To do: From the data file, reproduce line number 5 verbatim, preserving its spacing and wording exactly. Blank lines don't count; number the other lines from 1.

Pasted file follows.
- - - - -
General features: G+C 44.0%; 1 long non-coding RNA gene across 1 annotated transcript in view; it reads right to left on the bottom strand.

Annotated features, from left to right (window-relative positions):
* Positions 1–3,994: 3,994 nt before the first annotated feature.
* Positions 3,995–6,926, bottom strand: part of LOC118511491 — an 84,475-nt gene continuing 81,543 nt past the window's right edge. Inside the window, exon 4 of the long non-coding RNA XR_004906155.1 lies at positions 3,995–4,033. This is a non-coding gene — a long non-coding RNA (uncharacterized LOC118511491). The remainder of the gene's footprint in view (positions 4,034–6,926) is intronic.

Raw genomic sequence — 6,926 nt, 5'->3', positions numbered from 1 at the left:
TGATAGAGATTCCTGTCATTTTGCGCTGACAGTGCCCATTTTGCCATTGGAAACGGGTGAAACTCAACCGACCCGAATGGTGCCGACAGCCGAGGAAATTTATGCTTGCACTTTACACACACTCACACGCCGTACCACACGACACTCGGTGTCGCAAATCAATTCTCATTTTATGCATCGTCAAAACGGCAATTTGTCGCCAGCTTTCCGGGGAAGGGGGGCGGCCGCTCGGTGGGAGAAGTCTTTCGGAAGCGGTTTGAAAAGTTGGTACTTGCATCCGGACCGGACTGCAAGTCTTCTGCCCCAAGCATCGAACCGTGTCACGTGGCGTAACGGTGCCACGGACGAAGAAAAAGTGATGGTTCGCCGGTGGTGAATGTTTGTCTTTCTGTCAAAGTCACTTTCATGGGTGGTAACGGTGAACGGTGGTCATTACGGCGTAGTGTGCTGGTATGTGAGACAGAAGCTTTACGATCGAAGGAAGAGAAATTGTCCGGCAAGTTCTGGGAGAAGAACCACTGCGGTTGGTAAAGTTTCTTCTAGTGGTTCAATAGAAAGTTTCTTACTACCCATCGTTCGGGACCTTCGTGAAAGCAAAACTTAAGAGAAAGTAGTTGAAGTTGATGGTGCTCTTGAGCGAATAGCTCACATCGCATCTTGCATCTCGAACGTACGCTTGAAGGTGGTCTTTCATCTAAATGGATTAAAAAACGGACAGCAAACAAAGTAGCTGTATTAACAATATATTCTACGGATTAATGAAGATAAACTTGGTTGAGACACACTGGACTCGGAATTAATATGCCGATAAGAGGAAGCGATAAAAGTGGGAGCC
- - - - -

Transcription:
Raw genomic sequence — 6,926 nt, 5'->3', positions numbered from 1 at the left: